Measure the circumference of the neck.

If the harness goes over your French Bulldog’s neck then you need to make sure the harness will go over your dogs head (and you can take it off easily).

Given the throat and breathing concerns with the breed – it’s crucial your French Bulldog harness isn’t tight around the neck.

Consider what the best fit is and if in doubt check out our handy guide on fitting a harness for your dog.

French Bulldog Harness Specs and Sizes

We’ve already mentioned fitting and measuring a harness for a French Bulldog but you need to remember that the shape of this breed is somewhat different from the majority of breeds.

This is particularly true with the pups head which is slightly disproportionately larger to the rest of their body.

Make sure that you consider this head measurement when selecting a harness.

You don’t want to worry about harming or causing discomfort when putting the harness on. Some harnesses are specifically designed for slip on / slip off.

French Bulldog harness sizes tend to be at the medium to the small end of the range. You can generally tell a Frenchies rough size by their weight.

Smaller dogs tend to measure around 25-45cm around the chest, and around 50-80 cm for some of the largest French bulldogs. Always check the manufacturer’s guidelines before ordering.

Do I still need a collar?

Although several harnesses out there include a pouch or attachment for a dog ID – it’s often best to wear one in collaboration with a collar. It’s also recommended not to leave a harness on when you’re not out walking.

Though rare, dogs can attempt to chew on them and in some horrific cases have damaged their jaws when getting stuck between the harness. It’s also recommended not to leave a collar on permanently as similar issues could arise.

French Bulldog Harness: Summary Table

PositionHarnessOnline RatingAvailable Online
1🏆 Ruffwear All Day Adventure Dog HarnessBuy on Amazon
2Julius-K9 PowerHarness for French BulldogsBuy on Amazon
3ThinkPet Reflective Dog HarnessBuy on Amazon
4Max Comfort Dog HarnessBuy on Amazon
5Rabbitgoo No Pull Dog HarnessBuy on Amazon
6Kaka Mall Padded Dog Harness (Medium)Buy on Amazon


That’s it from our curated collection covering the best French Bulldog harness. As you can see, the shape and control of a French Bulldog are all important.

This breed is generally well behaved, but if they tend to pull a lot when out walking you should consider a no-pull harness.

Take special care that this is a well-made harness, as poorly designed harnesses can pinch the skin, slip off, harm your dog or actually increase pulling behaviour.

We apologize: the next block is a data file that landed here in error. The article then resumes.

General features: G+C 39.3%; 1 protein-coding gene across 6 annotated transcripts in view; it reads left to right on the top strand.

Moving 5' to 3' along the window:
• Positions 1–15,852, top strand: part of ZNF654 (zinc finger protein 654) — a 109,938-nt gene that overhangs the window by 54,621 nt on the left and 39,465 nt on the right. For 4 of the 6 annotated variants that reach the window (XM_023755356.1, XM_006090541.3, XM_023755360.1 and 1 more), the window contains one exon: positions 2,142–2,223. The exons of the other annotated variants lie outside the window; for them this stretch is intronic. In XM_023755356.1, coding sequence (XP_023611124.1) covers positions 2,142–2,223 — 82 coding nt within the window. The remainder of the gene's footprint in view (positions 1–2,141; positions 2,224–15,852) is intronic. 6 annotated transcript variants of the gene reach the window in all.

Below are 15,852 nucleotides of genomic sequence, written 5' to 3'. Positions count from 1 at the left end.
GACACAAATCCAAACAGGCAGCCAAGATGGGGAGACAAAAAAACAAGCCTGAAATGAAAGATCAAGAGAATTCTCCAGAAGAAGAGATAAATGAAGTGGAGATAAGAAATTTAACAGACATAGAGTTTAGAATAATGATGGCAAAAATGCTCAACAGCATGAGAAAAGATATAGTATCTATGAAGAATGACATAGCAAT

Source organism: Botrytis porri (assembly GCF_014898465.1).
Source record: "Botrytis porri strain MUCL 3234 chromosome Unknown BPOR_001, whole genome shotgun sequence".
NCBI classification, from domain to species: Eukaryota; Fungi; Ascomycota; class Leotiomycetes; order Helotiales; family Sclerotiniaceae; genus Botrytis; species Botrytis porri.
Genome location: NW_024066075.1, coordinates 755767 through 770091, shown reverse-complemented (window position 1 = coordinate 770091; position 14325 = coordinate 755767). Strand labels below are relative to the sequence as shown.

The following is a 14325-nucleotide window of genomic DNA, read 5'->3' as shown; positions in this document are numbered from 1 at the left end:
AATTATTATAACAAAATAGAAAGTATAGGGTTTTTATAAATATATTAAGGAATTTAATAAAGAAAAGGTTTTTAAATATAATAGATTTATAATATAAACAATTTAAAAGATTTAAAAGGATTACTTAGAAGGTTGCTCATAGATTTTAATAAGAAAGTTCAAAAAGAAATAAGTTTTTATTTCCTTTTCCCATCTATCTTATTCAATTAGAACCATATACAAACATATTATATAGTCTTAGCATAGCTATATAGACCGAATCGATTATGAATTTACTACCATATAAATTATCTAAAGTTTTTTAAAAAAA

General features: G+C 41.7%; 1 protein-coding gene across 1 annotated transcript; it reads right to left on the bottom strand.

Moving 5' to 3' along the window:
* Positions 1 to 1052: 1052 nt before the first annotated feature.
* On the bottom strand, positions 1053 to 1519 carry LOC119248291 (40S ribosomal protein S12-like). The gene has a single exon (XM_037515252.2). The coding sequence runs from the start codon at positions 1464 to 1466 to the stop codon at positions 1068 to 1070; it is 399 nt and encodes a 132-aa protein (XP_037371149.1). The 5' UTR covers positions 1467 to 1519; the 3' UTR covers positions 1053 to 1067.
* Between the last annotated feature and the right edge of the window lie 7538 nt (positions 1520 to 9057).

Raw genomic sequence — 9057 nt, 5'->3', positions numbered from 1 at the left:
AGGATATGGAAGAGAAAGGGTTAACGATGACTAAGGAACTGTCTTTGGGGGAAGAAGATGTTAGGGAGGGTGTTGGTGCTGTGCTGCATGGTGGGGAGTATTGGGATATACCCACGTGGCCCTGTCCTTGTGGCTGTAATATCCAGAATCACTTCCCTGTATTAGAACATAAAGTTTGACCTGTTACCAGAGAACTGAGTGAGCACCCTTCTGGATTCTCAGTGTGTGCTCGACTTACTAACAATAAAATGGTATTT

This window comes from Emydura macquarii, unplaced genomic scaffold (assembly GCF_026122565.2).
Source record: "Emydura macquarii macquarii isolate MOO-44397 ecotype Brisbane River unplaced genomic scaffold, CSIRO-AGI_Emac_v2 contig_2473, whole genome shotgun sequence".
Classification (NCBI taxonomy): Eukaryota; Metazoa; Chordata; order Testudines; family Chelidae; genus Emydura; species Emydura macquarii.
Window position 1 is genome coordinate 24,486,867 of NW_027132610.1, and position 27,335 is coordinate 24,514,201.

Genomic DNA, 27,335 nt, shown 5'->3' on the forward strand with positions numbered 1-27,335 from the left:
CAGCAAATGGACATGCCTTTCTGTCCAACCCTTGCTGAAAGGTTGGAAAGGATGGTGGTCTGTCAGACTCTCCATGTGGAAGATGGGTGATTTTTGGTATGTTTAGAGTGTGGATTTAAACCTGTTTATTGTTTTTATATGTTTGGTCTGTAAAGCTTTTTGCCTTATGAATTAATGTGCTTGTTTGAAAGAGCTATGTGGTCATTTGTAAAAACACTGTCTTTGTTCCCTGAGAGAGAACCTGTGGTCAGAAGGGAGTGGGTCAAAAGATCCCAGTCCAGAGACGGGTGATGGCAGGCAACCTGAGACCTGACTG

Of course, many of the fashion-conscious out there will want a harness that looks the part – and there are plenty of harnesses out there that not only look good but are practical, useful and safe.

You can also consider a harness as an excellent way of training your French Bulldog. Guide them when out in the streets to walk in a straight line, to move them away from hazards or to extinguish pulling behaviour.

Unless your dog is very well behaved both on and off the lead, a collar probably won’t be sufficient. Remember the key factors when making your decision; training requirements, pulling behaviours and fit.

That’s it from our curated collection of the best French Bulldog harness. We hope that you have enjoyed reading it as much as we enjoyed playing with the breed.

As always if you’ve had other harnesses or have comments on the ones covered (good or bad) don’t forget to comment below or on our Facebook page.

Also check out the rest of our site for information on not only dog harnesses but collars, leads, accessories, hints, tips and reviews.

We’d also like to thank our fellow Frenchie owners for indulging us with writing this article. Many of them have their own Instagram accounts so we really should look at highlighting those at a future date! See you soon!

Top Dog

Top Dog

Editor and Co-Founder of Collar & Harness. There's little he doesn't know about dogs. TopDog loves agility but is far too unfit to keep up. Offers advice and articles on dog harnesses, collars, travel, food and temperament. Has featured articles in Huffington Post, The Guardian, BuzzFeed and others. Is woeful at speaking foreign languages.

We will be happy to hear your thoughts

      Leave a reply

      Collar and Harness Magazine